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And  a simple proof that the only finite fields can be of order p^n for some prime p. Indeed:
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Theorem: Let F be a finite field, then |F|=p^n for some prime p.

Proof:  Note that the map f_{a,b}:F\to F:x\mapsto ab^{-1} is an (additive) isomorphism for each a,b\in F^\times and so |a|=|b| for all a,b\in F^\times. Note though that if |F| is divisible by two primes, we could find two elements of different orders. Thus, |F| is a primer power as desired. \blacksquare

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What we now wish to do is prove that \left[G:N_G(H)\right]\equiv \left[G:H\right]\text{ mod }p if H is a p-group sitting inside the larger group G. From where we will be able to prove that if H\notin\text{Syl}_p(G) then H\ne N_G(H).

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Theorem: Let G be any finite group and H a p-subgroup. Then \left[N_G(H):H\right]\equiv \left[G:H\right]\text{ mod }p.

Proof: Consider the action of H on X=G/H given by left multiplication.  What we’d like to figure out is what X^H really is. Well, note that if gH\in X^H then hgH=gH for all h\in H and so hg=gh' for some h'\in H and so g^{-1}hg\in H. Thus, since h was arbitrary we may conclude that g^{-1}Hg=H and so g\in N_G(H) and conversely one can check that if g\in N_G(H) then gH\in X^H. Thus, X^H=\left\{gH:g\in N_G(H)\right)=N_G(H)/H. Thus, \#(X^H)=\left[N_G(H):H\right]. The conclusion then follows from the fundamental theorem. \blacksquare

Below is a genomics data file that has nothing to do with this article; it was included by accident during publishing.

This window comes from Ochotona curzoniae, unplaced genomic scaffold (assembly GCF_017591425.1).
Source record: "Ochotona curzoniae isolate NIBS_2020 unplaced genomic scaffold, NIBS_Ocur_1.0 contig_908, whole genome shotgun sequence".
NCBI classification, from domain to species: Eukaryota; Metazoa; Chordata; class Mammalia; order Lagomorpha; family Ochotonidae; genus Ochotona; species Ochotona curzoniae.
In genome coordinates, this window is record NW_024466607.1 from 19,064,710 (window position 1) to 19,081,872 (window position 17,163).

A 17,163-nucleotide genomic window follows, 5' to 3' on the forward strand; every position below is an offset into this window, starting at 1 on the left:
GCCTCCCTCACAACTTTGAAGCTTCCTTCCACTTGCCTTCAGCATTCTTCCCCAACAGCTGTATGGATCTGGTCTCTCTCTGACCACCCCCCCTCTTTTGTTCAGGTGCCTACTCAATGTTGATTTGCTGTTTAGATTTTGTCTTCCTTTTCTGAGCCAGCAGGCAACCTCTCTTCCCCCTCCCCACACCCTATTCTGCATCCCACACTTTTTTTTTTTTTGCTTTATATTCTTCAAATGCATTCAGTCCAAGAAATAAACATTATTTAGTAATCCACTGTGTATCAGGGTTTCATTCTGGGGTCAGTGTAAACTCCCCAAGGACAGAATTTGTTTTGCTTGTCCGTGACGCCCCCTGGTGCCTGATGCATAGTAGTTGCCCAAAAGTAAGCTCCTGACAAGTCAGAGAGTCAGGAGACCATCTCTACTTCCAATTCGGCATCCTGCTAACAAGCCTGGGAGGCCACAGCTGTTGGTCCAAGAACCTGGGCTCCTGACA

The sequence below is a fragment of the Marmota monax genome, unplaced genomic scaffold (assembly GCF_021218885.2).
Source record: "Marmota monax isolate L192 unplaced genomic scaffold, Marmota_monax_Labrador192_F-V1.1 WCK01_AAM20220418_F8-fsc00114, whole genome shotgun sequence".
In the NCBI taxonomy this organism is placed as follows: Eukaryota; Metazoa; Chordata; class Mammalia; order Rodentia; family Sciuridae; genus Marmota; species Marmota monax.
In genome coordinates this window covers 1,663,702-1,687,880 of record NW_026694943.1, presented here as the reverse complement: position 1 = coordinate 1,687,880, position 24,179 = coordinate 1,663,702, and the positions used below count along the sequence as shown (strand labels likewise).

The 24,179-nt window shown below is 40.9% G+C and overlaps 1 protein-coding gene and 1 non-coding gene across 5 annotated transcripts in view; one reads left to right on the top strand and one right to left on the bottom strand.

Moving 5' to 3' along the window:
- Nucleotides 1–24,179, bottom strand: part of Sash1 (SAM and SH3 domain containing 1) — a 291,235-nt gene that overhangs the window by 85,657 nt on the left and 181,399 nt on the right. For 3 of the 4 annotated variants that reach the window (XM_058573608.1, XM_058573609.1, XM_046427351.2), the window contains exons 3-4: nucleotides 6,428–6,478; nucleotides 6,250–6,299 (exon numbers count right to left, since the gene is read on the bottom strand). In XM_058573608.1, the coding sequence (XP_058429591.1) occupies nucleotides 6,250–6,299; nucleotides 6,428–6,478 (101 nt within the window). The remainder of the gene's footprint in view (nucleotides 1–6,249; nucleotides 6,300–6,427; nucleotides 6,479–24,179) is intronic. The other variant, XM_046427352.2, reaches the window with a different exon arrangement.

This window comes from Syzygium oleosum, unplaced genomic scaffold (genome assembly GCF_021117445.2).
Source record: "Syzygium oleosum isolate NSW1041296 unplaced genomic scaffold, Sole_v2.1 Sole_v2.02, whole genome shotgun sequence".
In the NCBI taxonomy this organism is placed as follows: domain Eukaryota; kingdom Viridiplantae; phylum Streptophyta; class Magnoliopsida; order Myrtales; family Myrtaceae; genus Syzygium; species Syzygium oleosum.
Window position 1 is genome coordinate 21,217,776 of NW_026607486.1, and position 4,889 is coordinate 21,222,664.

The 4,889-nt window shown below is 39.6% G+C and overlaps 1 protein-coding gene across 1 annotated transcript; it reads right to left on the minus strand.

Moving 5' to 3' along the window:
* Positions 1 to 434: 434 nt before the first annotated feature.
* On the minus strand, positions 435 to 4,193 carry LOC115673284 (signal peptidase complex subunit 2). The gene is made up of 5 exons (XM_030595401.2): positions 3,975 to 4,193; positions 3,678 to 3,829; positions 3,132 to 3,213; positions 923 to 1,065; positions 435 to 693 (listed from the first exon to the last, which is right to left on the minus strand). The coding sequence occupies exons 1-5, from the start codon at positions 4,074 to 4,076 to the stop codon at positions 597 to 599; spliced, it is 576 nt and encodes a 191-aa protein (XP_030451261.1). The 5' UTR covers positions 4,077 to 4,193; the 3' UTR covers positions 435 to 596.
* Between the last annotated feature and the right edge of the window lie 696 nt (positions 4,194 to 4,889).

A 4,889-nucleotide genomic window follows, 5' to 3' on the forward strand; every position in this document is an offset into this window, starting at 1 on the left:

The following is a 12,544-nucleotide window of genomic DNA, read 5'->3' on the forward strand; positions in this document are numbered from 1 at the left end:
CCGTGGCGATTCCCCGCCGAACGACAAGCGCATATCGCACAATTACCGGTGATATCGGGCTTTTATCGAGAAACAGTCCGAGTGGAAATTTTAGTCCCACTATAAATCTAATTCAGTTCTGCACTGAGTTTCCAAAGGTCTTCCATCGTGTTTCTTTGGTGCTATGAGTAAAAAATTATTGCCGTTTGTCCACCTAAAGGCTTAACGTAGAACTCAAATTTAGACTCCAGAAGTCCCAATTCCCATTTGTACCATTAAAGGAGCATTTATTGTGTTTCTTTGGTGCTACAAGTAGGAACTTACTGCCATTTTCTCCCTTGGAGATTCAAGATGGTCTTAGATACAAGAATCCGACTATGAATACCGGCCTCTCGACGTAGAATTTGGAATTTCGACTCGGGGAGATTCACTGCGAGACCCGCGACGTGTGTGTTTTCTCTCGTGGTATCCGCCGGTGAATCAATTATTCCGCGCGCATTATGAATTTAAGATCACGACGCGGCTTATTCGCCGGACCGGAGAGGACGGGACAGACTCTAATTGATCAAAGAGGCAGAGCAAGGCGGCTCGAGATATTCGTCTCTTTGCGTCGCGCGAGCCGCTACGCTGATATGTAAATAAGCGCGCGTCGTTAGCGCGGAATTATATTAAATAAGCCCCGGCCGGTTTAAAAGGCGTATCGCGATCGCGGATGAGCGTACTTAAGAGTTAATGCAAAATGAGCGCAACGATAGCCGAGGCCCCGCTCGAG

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Corollary: If p\mid [G:H] then p\mid [N_G(H):H], and since [N_G(H):H]\ne 0 we may conclude that \left[N_G(H):H\right]\geqslant p and so N_G(H)\supsetneq H.

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This tells us that if |G|=p^n and H\leqslant G has |H|=p^{n-1} then H\unlhd G, since by the corollary we have that H\subsetneq N_G(H) and so clearly N_G(H)=G. That said, we already knew this from the theorem that says if the index of a subgroup is the smallest prime dividing the group then it’s normal. What this theorem is really useful for is:

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Theorem: Let G be a finite p-group with |G|=p^n. Then, there exists a chain of subgroups 

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\{e\}=H_0\unlhd\cdots\unlhd H_{n-1}\unlhd H_n=G

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with |H_j|=p^j.